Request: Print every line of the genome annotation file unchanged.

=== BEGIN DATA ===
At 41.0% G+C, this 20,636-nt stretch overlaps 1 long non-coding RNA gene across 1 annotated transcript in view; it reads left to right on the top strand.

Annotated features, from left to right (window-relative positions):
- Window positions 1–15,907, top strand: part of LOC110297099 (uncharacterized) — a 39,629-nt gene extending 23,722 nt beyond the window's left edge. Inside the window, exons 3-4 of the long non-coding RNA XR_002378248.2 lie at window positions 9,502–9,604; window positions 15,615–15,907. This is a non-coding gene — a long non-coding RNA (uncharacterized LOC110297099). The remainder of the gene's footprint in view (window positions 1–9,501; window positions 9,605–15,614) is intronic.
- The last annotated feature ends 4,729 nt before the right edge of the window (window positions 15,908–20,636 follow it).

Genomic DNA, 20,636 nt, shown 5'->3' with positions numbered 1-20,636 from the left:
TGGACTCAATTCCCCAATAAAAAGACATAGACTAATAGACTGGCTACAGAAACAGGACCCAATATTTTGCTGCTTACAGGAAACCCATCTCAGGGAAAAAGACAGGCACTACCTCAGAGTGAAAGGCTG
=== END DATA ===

At 41.0% G+C, this 20,636-nt stretch overlaps 1 long non-coding RNA gene across 1 annotated transcript in view; it reads left to right on the top strand.

Annotated features, from left to right (window-relative positions):
- Window positions 1–15,907, top strand: part of LOC110297099 (uncharacterized) — a 39,629-nt gene extending 23,722 nt beyond the window's left edge. Inside the window, exons 3-4 of the long non-coding RNA XR_002378248.2 lie at window positions 9,502–9,604; window positions 15,615–15,907. This is a non-coding gene — a long non-coding RNA (uncharacterized LOC110297099). The remainder of the gene's footprint in view (window positions 1–9,501; window positions 9,605–15,614) is intronic.
- The last annotated feature ends 4,729 nt before the right edge of the window (window positions 15,908–20,636 follow it).

Genomic DNA, 20,636 nt, shown 5'->3' with positions numbered 1-20,636 from the left:
TGGACTCAATTCCCCAATAAAAAGACATAGACTAATAGACTGGCTACAGAAACAGGACCCAATATTTTGCTGCTTACAGGAAACCCATCTCAGGGAAAAAGACAGGCACTACCTCAGAGTGAAAGGCTG